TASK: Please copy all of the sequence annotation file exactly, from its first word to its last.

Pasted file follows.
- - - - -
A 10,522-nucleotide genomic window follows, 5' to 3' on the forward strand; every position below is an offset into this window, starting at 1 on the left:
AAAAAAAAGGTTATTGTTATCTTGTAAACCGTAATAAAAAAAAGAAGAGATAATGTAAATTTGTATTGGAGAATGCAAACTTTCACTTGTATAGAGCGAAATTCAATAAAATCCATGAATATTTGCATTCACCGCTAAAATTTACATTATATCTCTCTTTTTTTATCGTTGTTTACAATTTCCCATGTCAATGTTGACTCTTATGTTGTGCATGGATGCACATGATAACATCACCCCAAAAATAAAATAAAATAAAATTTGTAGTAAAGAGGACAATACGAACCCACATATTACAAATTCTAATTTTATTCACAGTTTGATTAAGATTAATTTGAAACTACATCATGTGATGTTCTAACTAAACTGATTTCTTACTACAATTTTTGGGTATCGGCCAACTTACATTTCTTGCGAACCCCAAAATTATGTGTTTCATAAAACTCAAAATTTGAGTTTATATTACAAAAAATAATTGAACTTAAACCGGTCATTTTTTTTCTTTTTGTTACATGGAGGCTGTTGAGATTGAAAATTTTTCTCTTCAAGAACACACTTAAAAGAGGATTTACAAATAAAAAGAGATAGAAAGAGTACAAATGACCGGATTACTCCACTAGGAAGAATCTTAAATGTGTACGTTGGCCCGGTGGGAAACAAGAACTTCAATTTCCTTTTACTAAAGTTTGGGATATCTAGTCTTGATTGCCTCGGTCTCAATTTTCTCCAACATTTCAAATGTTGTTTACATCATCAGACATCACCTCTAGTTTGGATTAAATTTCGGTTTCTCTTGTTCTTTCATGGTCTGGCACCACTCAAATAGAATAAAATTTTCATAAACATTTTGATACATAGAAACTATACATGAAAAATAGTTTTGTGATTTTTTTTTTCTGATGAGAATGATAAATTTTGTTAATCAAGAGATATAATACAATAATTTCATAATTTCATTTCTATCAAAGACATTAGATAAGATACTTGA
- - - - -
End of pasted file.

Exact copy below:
A 10,522-nucleotide genomic window follows, 5' to 3' on the forward strand; every position below is an offset into this window, starting at 1 on the left:
AAAAAAAAGGTTATTGTTATCTTGTAAACCGTAATAAAAAAAAGAAGAGATAATGTAAATTTGTATTGGAGAATGCAAACTTTCACTTGTATAGAGCGAAATTCAATAAAATCCATGAATATTTGCATTCACCGCTAAAATTTACATTATATCTCTCTTTTTTTATCGTTGTTTACAATTTCCCATGTCAATGTTGACTCTTATGTTGTGCATGGATGCACATGATAACATCACCCCAAAAATAAAATAAAATAAAATTTGTAGTAAAGAGGACAATACGAACCCACATATTACAAATTCTAATTTTATTCACAGTTTGATTAAGATTAATTTGAAACTACATCATGTGATGTTCTAACTAAACTGATTTCTTACTACAATTTTTGGGTATCGGCCAACTTACATTTCTTGCGAACCCCAAAATTATGTGTTTCATAAAACTCAAAATTTGAGTTTATATTACAAAAAATAATTGAACTTAAACCGGTCATTTTTTTTCTTTTTGTTACATGGAGGCTGTTGAGATTGAAAATTTTTCTCTTCAAGAACACACTTAAAAGAGGATTTACAAATAAAAAGAGATAGAAAGAGTACAAATGACCGGATTACTCCACTAGGAAGAATCTTAAATGTGTACGTTGGCCCGGTGGGAAACAAGAACTTCAATTTCCTTTTACTAAAGTTTGGGATATCTAGTCTTGATTGCCTCGGTCTCAATTTTCTCCAACATTTCAAATGTTGTTTACATCATCAGACATCACCTCTAGTTTGGATTAAATTTCGGTTTCTCTTGTTCTTTCATGGTCTGGCACCACTCAAATAGAATAAAATTTTCATAAACATTTTGATACATAGAAACTATACATGAAAAATAGTTTTGTGATTTTTTTTTTCTGATGAGAATGATAAATTTTGTTAATCAAGAGATATAATACAATAATTTCATAATTTCATTTCTATCAAAGACATTAGATAAGATACTTGA